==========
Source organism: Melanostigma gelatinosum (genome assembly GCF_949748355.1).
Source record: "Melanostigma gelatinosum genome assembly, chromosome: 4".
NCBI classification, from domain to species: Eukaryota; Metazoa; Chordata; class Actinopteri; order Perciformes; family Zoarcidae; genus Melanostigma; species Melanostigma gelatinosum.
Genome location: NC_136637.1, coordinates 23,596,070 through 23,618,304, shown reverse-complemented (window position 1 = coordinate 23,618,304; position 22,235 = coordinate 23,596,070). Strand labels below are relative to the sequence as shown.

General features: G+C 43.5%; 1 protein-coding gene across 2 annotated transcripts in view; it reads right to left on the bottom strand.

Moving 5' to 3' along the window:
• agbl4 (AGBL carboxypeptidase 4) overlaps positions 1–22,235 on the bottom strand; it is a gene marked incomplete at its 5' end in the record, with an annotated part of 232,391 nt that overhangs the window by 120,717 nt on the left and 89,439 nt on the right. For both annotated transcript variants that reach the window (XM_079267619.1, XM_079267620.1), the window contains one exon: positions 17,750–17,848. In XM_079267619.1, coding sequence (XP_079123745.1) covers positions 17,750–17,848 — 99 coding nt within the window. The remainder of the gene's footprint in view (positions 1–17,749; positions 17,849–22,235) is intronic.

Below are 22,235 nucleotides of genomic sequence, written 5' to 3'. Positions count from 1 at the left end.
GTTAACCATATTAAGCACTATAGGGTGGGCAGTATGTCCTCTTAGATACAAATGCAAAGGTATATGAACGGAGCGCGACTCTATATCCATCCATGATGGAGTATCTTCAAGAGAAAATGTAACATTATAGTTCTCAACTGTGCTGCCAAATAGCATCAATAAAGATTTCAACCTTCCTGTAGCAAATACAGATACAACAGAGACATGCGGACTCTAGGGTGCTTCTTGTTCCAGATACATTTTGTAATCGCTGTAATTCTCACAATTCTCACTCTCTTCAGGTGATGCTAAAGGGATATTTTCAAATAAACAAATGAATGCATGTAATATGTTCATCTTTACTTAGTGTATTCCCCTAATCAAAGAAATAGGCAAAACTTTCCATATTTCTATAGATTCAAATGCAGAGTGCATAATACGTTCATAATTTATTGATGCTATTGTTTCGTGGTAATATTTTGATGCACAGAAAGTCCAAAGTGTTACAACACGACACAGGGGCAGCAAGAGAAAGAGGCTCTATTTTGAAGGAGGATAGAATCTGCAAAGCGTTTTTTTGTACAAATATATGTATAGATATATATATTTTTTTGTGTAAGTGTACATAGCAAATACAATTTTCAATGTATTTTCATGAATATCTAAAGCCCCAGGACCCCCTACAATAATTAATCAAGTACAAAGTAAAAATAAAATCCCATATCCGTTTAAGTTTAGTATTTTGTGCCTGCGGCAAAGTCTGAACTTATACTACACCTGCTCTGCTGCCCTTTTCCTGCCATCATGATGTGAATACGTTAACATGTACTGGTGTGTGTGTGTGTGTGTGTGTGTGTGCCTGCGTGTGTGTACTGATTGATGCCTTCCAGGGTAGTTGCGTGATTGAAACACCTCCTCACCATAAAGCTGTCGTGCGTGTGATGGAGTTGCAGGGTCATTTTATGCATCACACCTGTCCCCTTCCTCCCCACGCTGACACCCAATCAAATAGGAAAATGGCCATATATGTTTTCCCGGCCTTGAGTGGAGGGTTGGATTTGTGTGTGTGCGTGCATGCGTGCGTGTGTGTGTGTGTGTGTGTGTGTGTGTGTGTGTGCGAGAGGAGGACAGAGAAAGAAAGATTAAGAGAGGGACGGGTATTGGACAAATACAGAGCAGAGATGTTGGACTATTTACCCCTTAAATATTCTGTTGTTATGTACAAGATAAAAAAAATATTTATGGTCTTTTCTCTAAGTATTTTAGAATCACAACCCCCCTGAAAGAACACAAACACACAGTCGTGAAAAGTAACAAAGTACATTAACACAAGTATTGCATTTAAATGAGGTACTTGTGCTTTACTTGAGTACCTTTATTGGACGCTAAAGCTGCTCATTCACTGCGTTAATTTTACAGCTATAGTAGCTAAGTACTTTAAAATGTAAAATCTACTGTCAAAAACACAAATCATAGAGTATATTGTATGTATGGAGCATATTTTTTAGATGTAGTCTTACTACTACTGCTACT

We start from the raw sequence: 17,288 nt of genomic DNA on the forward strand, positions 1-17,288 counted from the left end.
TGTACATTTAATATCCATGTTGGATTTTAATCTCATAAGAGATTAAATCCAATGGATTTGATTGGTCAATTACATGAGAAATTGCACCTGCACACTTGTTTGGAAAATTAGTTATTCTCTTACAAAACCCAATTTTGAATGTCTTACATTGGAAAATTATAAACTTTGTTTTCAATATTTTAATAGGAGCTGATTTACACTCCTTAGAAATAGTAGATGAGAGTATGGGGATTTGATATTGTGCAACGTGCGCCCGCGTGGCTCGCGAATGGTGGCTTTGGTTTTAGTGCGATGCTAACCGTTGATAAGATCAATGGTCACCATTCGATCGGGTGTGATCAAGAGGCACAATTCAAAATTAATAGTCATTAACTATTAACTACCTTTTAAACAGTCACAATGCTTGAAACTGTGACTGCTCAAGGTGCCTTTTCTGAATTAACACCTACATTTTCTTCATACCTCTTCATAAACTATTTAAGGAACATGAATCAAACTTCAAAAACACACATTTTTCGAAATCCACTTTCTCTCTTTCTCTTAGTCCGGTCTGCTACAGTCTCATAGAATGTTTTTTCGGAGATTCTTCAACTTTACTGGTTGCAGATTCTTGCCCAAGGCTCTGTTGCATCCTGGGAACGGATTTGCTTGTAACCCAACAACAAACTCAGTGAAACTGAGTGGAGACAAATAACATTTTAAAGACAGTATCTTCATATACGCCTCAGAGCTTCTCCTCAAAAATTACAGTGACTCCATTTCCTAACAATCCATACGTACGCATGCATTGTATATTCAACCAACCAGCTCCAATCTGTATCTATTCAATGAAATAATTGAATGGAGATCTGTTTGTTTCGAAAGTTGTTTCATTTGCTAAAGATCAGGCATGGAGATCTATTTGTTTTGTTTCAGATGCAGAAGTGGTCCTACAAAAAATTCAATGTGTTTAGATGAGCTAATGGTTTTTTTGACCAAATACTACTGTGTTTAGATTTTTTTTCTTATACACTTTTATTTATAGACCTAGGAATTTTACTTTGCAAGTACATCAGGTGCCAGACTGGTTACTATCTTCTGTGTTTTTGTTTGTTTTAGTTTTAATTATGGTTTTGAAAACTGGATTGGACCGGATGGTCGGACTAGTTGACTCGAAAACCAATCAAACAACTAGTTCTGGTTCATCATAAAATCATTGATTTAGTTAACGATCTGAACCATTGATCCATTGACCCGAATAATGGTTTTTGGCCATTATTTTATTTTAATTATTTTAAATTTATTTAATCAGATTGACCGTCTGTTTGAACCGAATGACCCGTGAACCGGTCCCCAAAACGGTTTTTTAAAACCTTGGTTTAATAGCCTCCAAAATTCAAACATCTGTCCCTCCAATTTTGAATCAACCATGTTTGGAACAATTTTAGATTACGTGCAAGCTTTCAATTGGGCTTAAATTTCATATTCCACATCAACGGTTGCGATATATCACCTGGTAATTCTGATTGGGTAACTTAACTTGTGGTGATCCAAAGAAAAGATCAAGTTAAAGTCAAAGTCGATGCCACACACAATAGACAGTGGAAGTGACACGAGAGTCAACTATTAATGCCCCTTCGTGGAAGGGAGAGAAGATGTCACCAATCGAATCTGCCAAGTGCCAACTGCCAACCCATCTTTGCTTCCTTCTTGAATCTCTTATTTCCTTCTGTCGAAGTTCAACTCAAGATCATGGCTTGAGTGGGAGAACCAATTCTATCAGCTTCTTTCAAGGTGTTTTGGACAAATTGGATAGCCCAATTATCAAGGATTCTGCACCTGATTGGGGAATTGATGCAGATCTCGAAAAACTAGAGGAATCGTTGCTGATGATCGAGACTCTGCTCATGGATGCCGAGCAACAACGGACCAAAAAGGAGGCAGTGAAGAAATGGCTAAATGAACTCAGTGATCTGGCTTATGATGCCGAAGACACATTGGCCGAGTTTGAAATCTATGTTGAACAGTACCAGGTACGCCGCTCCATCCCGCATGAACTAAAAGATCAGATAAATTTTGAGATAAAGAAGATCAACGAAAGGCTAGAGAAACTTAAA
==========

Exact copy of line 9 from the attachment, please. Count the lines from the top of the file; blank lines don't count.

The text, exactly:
GTTAACCATATTAAGCACTATAGGGTGGGCAGTATGTCCTCTTAGATACAAATGCAAAGGTATATGAACGGAGCGCGACTCTATATCCATCCATGATGGAGTATCTTCAAGAGAAAATGTAACATTATAGTTCTCAACTGTGCTGCCAAATAGCATCAATAAAGATTTCAACCTTCCTGTAGCAAATACAGATACAACAGAGACATGCGGACTCTAGGGTGCTTCTTGTTCCAGATACATTTTGTAATCGCTGTAATTCTCACAATTCTCACTCTCTTCAGGTGATGCTAAAGGGATATTTTCAAATAAACAAATGAATGCATGTAATATGTTCATCTTTACTTAGTGTATTCCCCTAATCAAAGAAATAGGCAAAACTTTCCATATTTCTATAGATTCAAATGCAGAGTGCATAATACGTTCATAATTTATTGATGCTATTGTTTCGTGGTAATATTTTGATGCACAGAAAGTCCAAAGTGTTACAACACGACACAGGGGCAGCAAGAGAAAGAGGCTCTATTTTGAAGGAGGATAGAATCTGCAAAGCGTTTTTTTGTACAAATATATGTATAGATATATATATTTTTTTGTGTAAGTGTACATAGCAAATACAATTTTCAATGTATTTTCATGAATATCTAAAGCCCCAGGACCCCCTACAATAATTAATCAAGTACAAAGTAAAAATAAAATCCCATATCCGTTTAAGTTTAGTATTTTGTGCCTGCGGCAAAGTCTGAACTTATACTACACCTGCTCTGCTGCCCTTTTCCTGCCATCATGATGTGAATACGTTAACATGTACTGGTGTGTGTGTGTGTGTGTGTGTGTGTGCCTGCGTGTGTGTACTGATTGATGCCTTCCAGGGTAGTTGCGTGATTGAAACACCTCCTCACCATAAAGCTGTCGTGCGTGTGATGGAGTTGCAGGGTCATTTTATGCATCACACCTGTCCCCTTCCTCCCCACGCTGACACCCAATCAAATAGGAAAATGGCCATATATGTTTTCCCGGCCTTGAGTGGAGGGTTGGATTTGTGTGTGTGCGTGCATGCGTGCGTGTGTGTGTGTGTGTGTGTGTGTGTGTGTGTGTGCGAGAGGAGGACAGAGAAAGAAAGATTAAGAGAGGGACGGGTATTGGACAAATACAGAGCAGAGATGTTGGACTATTTACCCCTTAAATATTCTGTTGTTATGTACAAGATAAAAAAAATATTTATGGTCTTTTCTCTAAGTATTTTAGAATCACAACCCCCCTGAAAGAACACAAACACACAGTCGTGAAAAGTAACAAAGTACATTAACACAAGTATTGCATTTAAATGAGGTACTTGTGCTTTACTTGAGTACCTTTATTGGACGCTAAAGCTGCTCATTCACTGCGTTAATTTTACAGCTATAGTAGCTAAGTACTTTAAAATGTAAAATCTACTGTCAAAAACACAAATCATAGAGTATATTGTATGTATGGAGCATATTTTTTAGATGTAGTCTTACTACTACTGCTACT